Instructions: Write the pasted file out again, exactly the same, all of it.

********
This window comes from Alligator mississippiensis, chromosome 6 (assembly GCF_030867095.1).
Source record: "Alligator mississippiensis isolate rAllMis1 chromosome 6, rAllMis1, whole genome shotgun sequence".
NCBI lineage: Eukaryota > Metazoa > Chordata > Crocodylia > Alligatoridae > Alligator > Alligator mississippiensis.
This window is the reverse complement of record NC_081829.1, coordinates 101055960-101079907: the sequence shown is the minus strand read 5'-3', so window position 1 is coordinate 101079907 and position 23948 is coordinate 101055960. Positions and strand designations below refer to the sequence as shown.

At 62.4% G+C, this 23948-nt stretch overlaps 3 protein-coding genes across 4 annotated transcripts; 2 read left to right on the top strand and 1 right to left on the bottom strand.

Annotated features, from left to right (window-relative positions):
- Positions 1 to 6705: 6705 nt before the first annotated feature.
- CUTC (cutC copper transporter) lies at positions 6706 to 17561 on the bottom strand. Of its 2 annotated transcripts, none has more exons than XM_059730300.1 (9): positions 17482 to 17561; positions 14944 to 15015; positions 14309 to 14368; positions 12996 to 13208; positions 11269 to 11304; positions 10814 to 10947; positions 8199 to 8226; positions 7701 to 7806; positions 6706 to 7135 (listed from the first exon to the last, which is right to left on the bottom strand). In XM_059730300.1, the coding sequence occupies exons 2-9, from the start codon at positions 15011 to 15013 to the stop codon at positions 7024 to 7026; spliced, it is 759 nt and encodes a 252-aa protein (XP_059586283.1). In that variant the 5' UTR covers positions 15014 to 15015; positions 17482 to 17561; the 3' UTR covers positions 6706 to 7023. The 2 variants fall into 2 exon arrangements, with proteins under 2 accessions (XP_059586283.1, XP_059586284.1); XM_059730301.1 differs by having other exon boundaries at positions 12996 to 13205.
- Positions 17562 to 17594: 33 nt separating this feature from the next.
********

This window comes from Alligator mississippiensis, chromosome 6 (assembly GCF_030867095.1).
Source record: "Alligator mississippiensis isolate rAllMis1 chromosome 6, rAllMis1, whole genome shotgun sequence".
NCBI lineage: Eukaryota > Metazoa > Chordata > Crocodylia > Alligatoridae > Alligator > Alligator mississippiensis.
This window is the reverse complement of record NC_081829.1, coordinates 101055960-101079907: the sequence shown is the minus strand read 5'-3', so window position 1 is coordinate 101079907 and position 23948 is coordinate 101055960. Positions and strand designations below refer to the sequence as shown.

At 62.4% G+C, this 23948-nt stretch overlaps 3 protein-coding genes across 4 annotated transcripts; 2 read left to right on the top strand and 1 right to left on the bottom strand.

Annotated features, from left to right (window-relative positions):
- Positions 1 to 6705: 6705 nt before the first annotated feature.
- CUTC (cutC copper transporter) lies at positions 6706 to 17561 on the bottom strand. Of its 2 annotated transcripts, none has more exons than XM_059730300.1 (9): positions 17482 to 17561; positions 14944 to 15015; positions 14309 to 14368; positions 12996 to 13208; positions 11269 to 11304; positions 10814 to 10947; positions 8199 to 8226; positions 7701 to 7806; positions 6706 to 7135 (listed from the first exon to the last, which is right to left on the bottom strand). In XM_059730300.1, the coding sequence occupies exons 2-9, from the start codon at positions 15011 to 15013 to the stop codon at positions 7024 to 7026; spliced, it is 759 nt and encodes a 252-aa protein (XP_059586283.1). In that variant the 5' UTR covers positions 15014 to 15015; positions 17482 to 17561; the 3' UTR covers positions 6706 to 7023. The 2 variants fall into 2 exon arrangements, with proteins under 2 accessions (XP_059586283.1, XP_059586284.1); XM_059730301.1 differs by having other exon boundaries at positions 12996 to 13205.
- Positions 17562 to 17594: 33 nt separating this feature from the next.